|67. The President's News Conference at Independence, Missouri|
June 27, 1945 |
THE PRESIDENT. This statement I want to make to you, you will all receive mimeographed
copies of it, so don't worry about copying it down.
[1.] This is dated today, at Independence, and it is addressed to the Honorable Edward R.
"Dear Ed: On the day after the death of President Roosevelt, you submitted to me your resignation
as Secretary of State. I asked you to continue at your post and to carry out the vitally important
assignment for which you were then completing the last preparations--to act as chairman of the
United States delegation at the United Nations Conference.
"You accepted that responsibility. It was a very grave responsibility. Upon the success of the San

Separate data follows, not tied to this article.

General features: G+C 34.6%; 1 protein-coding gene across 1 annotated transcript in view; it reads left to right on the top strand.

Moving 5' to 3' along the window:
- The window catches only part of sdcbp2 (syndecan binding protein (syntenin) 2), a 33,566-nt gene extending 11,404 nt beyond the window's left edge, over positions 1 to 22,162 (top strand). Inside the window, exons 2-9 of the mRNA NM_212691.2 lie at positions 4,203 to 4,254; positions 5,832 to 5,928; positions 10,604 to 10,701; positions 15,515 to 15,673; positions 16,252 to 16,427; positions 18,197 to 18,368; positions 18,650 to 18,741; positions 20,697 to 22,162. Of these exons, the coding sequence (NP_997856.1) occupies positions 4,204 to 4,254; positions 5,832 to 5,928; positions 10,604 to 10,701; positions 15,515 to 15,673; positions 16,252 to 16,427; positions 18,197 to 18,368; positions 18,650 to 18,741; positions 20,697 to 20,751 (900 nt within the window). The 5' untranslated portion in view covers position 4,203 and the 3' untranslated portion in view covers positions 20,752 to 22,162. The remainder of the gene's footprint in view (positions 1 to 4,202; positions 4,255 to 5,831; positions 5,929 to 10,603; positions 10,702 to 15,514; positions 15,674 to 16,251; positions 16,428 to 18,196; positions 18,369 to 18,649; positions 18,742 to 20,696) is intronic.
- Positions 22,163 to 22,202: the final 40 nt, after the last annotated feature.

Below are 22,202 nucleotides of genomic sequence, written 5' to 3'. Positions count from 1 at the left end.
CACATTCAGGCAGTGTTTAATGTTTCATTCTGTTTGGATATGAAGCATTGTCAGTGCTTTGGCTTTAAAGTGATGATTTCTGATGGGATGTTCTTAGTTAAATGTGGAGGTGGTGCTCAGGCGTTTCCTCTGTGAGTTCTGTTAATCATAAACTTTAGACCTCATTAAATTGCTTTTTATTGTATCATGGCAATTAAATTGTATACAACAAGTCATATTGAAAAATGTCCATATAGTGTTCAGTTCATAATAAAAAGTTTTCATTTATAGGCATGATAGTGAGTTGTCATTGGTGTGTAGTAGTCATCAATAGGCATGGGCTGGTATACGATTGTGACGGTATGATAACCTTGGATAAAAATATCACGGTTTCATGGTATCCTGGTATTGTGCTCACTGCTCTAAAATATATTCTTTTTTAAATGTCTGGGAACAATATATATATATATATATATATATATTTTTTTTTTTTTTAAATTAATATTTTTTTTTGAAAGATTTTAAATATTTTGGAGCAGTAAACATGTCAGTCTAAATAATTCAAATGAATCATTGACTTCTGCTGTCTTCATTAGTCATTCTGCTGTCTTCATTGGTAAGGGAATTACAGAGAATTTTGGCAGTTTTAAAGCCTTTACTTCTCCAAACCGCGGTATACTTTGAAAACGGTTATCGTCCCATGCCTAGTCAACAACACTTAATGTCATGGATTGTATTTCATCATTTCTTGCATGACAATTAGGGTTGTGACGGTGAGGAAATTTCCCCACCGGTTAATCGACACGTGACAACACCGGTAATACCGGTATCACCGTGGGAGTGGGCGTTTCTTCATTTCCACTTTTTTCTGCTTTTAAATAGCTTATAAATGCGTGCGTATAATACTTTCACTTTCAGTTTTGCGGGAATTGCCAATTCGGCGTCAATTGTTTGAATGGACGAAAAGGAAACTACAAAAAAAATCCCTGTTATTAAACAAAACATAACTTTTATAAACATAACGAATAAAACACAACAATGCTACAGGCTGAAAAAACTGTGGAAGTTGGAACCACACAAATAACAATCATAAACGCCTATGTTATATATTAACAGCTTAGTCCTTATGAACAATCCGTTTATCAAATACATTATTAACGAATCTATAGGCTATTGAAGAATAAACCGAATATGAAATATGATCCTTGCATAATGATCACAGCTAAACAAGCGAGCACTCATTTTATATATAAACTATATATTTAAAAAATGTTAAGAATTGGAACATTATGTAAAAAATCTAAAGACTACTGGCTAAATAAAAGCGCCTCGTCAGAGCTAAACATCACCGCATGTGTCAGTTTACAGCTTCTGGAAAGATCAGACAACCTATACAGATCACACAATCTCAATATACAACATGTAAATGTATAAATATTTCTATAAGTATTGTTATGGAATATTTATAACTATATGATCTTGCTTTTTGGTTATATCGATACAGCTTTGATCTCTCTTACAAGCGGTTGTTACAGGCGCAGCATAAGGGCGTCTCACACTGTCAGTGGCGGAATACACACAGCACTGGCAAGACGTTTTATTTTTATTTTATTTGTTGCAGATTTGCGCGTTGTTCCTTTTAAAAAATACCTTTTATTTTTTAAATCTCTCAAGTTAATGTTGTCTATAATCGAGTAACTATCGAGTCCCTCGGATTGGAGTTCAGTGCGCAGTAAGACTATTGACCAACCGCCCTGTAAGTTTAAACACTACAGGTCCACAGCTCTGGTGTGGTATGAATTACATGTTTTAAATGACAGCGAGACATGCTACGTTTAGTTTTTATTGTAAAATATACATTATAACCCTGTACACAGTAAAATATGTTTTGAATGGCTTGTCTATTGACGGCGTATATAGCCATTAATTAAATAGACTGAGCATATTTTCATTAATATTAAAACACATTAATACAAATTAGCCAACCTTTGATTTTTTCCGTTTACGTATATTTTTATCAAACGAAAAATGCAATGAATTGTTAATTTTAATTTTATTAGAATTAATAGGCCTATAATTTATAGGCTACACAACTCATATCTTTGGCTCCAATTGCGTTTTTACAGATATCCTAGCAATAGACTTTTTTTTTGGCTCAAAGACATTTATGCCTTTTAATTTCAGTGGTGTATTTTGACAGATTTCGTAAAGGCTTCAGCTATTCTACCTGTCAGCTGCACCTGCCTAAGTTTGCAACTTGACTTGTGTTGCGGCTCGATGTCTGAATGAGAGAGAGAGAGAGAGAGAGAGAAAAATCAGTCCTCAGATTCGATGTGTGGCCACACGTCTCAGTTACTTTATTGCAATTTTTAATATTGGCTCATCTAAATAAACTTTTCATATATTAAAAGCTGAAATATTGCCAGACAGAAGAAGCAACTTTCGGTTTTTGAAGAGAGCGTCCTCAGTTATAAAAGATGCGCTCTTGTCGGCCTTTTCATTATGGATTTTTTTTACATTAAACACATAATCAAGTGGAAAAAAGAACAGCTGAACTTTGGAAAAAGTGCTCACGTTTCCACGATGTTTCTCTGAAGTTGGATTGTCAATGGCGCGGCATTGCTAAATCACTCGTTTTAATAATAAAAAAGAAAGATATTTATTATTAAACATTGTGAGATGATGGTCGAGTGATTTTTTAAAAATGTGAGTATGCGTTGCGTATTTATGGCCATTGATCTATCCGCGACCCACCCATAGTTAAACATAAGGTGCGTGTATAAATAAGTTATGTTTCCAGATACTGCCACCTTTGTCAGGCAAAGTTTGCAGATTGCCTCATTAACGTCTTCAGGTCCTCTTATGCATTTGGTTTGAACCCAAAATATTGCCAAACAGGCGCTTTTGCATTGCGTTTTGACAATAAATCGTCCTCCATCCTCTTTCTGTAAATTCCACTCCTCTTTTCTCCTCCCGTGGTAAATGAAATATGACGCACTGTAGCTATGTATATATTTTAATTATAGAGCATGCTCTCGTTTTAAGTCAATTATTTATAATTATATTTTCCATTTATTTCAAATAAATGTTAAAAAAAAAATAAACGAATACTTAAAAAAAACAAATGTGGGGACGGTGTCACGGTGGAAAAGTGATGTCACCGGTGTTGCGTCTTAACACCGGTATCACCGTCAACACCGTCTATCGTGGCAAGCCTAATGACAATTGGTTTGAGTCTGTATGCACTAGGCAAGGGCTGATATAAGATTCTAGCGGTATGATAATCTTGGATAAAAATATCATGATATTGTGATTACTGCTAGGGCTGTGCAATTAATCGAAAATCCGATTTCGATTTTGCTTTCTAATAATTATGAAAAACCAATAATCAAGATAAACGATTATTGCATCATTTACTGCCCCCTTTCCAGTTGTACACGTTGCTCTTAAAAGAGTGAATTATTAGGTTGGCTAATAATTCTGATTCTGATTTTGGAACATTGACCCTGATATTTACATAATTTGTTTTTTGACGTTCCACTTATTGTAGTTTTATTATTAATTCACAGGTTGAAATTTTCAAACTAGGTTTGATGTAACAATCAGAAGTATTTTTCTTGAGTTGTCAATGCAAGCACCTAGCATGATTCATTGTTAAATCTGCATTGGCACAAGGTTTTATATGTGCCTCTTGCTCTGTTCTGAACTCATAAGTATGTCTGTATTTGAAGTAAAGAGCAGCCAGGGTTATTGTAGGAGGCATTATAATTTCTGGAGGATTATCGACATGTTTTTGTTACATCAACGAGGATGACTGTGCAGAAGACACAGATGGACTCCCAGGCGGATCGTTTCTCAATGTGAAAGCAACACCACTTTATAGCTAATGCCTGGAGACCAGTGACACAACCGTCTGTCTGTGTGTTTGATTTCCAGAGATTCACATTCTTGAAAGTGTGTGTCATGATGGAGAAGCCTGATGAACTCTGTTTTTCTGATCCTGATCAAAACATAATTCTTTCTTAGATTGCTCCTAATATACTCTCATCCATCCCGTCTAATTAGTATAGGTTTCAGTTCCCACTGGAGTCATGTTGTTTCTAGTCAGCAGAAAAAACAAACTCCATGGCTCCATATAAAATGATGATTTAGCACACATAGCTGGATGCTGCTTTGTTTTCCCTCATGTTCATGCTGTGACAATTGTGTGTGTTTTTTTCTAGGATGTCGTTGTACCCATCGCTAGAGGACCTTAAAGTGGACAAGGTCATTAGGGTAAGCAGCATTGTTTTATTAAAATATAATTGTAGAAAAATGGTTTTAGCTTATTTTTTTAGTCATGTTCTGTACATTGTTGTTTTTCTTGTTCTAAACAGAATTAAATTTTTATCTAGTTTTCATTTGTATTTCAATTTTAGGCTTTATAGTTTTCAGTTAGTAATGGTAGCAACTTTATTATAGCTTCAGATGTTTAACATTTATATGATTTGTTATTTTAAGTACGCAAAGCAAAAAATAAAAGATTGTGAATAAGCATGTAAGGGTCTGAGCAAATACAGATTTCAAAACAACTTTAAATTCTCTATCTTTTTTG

Francisco Conference depended, first of all, the hope that from this war the United Nations could
build a lasting peace.
"The San Francisco Conference has now fulfilled its purpose. The Charter of a permanent United
Nations has been written. You have every reason to be proud of your part in this achievement
from the beginning.
"At the request of Mr. Hull after the Moscow Conference in 1943 you, as Under Secretary of
State, organized and directed the preparations for Dumbarton Oaks. You were the representative
of the United States and acted as the chairman of the Dumbarton Oaks Conference, where the
Proposals were written that became the basis of the Charter. You were at President Roosevelt's
right hand at Yalta, where further decisions. on the world organization were made and agreement
to hold the United Nations Conference was reached.
"All the preparations for the San Francisco Conference were under your direction. During its